Now Playing Review – Date Night

If Date Night were a blind date between you and another person (as opposed to what, I don’t know) then I would say that the date is going pretty well.  Sure there are times when some traits are revealed that you aren’t really sure if you want to stick around for, and sometimes they make some nervously ill-conceived jokes that you laugh at to be nice, but overall you genuinely had a good time and were glad you didn’t need to get a friend to call with an “emergency” to allow you to bail out early.

The date that this story revolves around takes a different path than the hypothetical mentioned above.  In Date Night, Phil and Claire Foster try to add a little spice to their marriage by going out to a fancy dinner in the city.  Unfortunately they do this without making a reservation, but instead of leaving they decide to take on the identity of the Tripplehorns since they bailed on their table.  Unfortunately for the Fosters, they don’t even get through their dinner before two men pull them from their meal and accuse them of doing something in a case of mistaken identity, starting off the most dangerously adventurous date of their relationship.

Though the story revolves around the identities of the Tripplehorns and their seedy dealings bringing about the torturous night for the Fosters, this was by far the weakest point of the film.  It seemed to be that the storyline going through the film was simply the thinnest excuse to create plot points that would leave plenty of open space for hilarity to ensue, and this becomes rather clear in how the game of cat and mouse between the Fosters and two thuggish characters was handled (as in: the Fosters would do something and then they would show up, then the Fosters would do something else and they would show up again, etc).

The concept of this film is really far fetched once it moves past the initial stealing of the reservation and gets even less plausible as the movie events continue to stack on top of each other throughout the night, but in all honesty, even though I complain about this story it’s hard to be disappointed in it when considering these moments of high comedy.  But even these moments would not be enough to save the film without a great cast to put them into action and keep them from becoming too spooftastic.  Steve Carell and Tina Fey pair up as the Fosters, and the majority of the film rests on their shoulders.  Luckily enough their capabilities as comedic actors never waivers in this film, and I was with them from step one as things got further and further from the realm of being realistically probable.

Though a lot of the larger moments lend the majority of the comedy to the film, in all honesty Date Night was strongest when the performances asked for from the actors was more subdued.  Let’s face it; there is no question that Carell and Fey are skilled in the art of finding the humor in the simplest of lines because they show this week after week in their respective TV series, and their portrayal of the Fosters is no different.  Carell is brilliant in his insecurities towards Mark Wahlberg’s incapability of finding a shirt to wear, and I will never get tired of Tina Fey alluding to her views of the sanctity of food.  Sure, some of the slower paced talking scenes between the two could drag slightly in comparison to the pacing of the rest of the film, but it was easy to appreciate what they were doing in them.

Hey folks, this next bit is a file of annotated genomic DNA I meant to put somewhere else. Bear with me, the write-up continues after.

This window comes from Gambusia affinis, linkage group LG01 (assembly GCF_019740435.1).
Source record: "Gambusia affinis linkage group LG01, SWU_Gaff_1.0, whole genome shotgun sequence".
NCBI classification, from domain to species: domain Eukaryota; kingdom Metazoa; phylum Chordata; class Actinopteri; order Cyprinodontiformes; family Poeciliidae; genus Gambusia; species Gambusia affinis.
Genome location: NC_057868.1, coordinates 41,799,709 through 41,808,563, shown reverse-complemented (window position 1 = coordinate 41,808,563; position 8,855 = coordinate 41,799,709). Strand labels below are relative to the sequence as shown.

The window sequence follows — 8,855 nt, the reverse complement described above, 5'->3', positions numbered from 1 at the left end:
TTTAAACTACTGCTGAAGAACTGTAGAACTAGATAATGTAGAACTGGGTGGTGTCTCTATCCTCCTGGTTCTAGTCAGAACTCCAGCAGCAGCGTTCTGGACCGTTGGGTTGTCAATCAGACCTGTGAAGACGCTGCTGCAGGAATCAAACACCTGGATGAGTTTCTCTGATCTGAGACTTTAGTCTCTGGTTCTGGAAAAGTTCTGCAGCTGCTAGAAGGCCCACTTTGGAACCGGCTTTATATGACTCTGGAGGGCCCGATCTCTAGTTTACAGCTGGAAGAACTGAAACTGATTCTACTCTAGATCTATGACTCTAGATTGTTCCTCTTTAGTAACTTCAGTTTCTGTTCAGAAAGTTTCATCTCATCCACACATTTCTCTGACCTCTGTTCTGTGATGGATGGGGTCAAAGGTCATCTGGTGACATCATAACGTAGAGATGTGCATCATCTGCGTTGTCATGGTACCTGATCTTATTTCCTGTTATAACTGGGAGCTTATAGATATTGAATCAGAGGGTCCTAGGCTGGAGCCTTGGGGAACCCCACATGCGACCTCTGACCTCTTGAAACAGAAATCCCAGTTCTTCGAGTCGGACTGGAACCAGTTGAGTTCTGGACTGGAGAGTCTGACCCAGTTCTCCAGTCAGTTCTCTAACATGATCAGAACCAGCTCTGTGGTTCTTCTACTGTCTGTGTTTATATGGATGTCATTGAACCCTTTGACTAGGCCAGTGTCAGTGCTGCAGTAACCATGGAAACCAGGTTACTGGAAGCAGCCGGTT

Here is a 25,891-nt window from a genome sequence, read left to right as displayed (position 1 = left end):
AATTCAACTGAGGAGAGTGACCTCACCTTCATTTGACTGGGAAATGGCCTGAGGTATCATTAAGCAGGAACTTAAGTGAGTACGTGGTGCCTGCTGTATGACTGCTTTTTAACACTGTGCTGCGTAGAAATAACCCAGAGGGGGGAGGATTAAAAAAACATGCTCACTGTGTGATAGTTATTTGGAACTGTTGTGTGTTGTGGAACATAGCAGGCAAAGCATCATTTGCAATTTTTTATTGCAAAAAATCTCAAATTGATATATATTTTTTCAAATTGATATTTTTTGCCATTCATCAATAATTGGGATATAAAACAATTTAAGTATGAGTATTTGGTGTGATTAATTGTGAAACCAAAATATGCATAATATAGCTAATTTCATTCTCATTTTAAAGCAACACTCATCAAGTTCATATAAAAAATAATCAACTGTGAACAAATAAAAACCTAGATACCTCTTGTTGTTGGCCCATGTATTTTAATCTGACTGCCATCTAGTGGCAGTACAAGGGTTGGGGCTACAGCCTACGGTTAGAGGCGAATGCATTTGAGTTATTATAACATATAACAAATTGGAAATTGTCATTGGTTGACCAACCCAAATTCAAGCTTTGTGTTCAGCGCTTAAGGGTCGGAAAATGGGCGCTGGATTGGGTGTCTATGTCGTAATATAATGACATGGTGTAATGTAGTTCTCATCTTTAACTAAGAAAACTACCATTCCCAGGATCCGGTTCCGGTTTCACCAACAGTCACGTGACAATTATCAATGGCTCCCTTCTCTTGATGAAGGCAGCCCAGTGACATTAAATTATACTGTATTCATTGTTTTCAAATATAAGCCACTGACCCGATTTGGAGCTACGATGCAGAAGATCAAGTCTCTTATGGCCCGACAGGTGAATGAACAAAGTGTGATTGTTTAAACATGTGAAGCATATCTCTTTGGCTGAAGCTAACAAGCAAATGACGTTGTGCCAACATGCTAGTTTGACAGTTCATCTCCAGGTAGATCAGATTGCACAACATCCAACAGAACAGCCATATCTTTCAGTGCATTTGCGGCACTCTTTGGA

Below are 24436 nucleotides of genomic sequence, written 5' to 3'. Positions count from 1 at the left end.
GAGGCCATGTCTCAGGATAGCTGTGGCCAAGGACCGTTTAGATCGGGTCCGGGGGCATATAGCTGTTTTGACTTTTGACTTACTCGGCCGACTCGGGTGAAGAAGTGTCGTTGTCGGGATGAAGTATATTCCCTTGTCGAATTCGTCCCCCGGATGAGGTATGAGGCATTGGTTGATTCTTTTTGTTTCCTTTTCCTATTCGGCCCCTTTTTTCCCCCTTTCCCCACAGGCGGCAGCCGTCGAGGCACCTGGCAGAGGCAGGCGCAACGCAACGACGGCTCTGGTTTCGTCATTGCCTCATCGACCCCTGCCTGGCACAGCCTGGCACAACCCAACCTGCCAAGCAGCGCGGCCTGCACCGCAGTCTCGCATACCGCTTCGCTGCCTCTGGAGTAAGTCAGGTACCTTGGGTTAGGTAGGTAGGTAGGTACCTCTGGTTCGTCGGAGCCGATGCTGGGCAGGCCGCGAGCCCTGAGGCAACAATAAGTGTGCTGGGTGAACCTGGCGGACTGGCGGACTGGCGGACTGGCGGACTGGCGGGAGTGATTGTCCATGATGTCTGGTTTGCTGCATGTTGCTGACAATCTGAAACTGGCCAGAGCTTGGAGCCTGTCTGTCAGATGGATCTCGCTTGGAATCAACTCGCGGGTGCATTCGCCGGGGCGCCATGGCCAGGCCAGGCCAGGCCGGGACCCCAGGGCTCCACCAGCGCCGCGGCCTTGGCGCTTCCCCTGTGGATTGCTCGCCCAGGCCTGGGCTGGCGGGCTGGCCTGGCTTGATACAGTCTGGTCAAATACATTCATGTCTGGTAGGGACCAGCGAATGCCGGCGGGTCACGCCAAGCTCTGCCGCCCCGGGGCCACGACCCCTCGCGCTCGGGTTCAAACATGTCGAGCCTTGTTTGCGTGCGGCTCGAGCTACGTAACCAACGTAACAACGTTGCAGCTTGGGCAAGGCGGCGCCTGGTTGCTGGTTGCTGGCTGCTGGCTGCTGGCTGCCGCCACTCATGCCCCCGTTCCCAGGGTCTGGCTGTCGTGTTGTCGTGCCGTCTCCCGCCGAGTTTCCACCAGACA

A lot of other well-known actors make brief appearances in this film before ducking out again, including Kristen Wiig, Mark Ruffalo, James Franco and Mila Kunis, but in all honesty a lot of them give pretty forgettable performances.  Well, let me rephrase: it’s not that they did horrible work in their cameos (and everyone knows I appreciate all the Kristen Wiig I can get), but other than Wahlberg’s special agent type role, their characters go the way of the storyline by being pretty insignificant (along the lines of Kristen Stewart in Jumper.  What, you don’t remember her in that?  Exactly.).  The majority of these actors get a few laughs and leave unscathed, but I almost feel bad for Taraji P. Henson’s lack of character as the detective following the nights events.  Then again, at least her character didn’t have the added bonus of making me completely uncomfortable in it’s awkwardness, as did William Fichtner’s.

The ending of Date Night is slightly unsatisfying as it wraps up the weak storyline of the film, but thankfully the journey up to this point is highly entertaining and worth watching.  If anything, this movie should be seen for the performances put in by Steve Carell and Tina Fey, who deserve full credit for making this film as enjoyable as it is.

Final Grade: B

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